To his friends, Rodrigo Berkowitz lived within his means in a rented house in the suburbs of Houston.
The former oil trader for state-controlled producer Petroleo Brasileiro SA bought clothes in outlet malls and sent his two daughters to public school. For a family Christmas trip to Orlando, his plan was to drive the 960-mile route in their black Honda CR-V sport utility -- because it was crazy to spend on plane tickets, he said.
So they were shocked when the news broke in December that Brazilian federal police had issued arrest warrants for about 15 former oil traders and intermediaries. While some of the suspects had surfaced in previous corruption investigations in Brazil, this time a new name came up: Berkowitz.
Brazilian prosecutors said that the 39-year-old trader was among a group of former Petrobras employees accused of taking more than $31 million in bribes from intermediaries linked to some of the biggest commodity-trading firms in the world -- Glencore Plc, Vitol Group and Trafigura Ltd. -- between 2011 and 2014. In exchange, the firms were fed more contracts at discounted prices.
Digging into popular culture for code names, Berkowitz was "Batman" while one former boss used "Phil Collins" and another "Flipper," court documents show.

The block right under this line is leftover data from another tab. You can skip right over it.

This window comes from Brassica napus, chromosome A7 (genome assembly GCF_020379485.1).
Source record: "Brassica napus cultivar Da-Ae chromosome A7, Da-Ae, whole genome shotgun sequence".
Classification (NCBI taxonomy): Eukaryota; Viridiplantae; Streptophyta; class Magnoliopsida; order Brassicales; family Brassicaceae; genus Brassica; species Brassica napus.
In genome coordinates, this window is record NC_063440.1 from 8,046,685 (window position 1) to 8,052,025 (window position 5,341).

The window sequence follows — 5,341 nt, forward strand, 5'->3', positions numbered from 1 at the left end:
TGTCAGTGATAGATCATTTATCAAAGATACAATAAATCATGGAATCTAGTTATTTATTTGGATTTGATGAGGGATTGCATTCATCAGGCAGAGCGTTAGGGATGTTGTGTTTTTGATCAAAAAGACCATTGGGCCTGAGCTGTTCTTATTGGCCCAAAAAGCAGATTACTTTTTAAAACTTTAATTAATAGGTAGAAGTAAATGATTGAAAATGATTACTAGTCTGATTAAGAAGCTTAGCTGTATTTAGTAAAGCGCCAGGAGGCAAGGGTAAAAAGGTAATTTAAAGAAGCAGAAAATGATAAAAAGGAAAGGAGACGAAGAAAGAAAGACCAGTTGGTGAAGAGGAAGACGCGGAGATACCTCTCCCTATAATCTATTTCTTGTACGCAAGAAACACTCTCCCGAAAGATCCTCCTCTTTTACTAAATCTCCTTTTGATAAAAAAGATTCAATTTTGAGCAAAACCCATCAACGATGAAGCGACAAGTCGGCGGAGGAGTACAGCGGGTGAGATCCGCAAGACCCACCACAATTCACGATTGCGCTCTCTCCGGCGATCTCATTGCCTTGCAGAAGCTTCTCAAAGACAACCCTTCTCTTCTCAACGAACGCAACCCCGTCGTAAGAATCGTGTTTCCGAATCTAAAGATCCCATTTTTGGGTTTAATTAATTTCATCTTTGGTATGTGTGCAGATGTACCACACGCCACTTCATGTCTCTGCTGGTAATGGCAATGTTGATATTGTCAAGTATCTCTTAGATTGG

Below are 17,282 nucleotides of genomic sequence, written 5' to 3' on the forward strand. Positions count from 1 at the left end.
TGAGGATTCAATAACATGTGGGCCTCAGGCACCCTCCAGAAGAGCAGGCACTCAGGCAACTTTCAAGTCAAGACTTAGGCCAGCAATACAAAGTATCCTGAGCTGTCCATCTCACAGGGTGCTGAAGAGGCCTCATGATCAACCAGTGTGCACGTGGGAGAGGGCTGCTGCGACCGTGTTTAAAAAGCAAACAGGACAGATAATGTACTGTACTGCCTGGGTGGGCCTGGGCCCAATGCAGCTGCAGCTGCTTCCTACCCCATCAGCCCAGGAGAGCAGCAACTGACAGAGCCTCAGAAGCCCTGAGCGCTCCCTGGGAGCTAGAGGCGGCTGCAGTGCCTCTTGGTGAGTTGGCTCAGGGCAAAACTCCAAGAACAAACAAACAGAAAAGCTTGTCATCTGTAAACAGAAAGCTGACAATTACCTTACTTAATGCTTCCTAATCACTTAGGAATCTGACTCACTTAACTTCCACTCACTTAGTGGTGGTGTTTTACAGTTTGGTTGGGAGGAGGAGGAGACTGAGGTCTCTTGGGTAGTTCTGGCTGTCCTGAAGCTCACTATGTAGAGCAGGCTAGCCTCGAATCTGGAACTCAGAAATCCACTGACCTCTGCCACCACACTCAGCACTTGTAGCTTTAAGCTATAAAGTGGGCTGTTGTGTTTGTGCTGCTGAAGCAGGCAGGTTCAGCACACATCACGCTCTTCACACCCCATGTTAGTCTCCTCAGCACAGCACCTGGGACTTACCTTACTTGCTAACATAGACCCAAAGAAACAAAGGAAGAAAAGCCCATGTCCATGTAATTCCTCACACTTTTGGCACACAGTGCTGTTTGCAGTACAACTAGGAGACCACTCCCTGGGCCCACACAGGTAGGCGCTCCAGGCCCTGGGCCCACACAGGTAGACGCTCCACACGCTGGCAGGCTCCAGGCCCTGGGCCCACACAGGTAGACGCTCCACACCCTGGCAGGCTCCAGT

Sponsored Video Stories from LifeZette
The investigation is an outgrowth of the long-running Carwash bribery scandal in Brazil, which has so far ensnared scores of local business leaders, including several Petrobras executives, and politicians, notably former President Luiz Inacio Lula da Silva.
Now, Berkowitz's case could potentially open a window into the opaque world of commodity trading, where firms buy and sell billions of dollars of raw materials and fossil fuels, often with little direct regulatory oversight. Brazilian police are seeking cooperation from authorities in the U.S., Switzerland, U.K., Bahamas and Uruguay, which could expose the firms to widespread scrutiny.
The U.S. Justice Department and Federal Bureau of Investigation have joined Brazil's investigation, and American authorities could open a probe of their own, Filipe Pace, head of the Carwash probe, said in an interview in Curitiba, Brazil. The Justice Department declined to comment on Petrobras.
"We think there's extensive evidence produced in Brazil for the U.S. to open a formal probe," Pace said. "We want whoever is proven to have committed a crime to be prosecuted, in Brazil or in the U.S."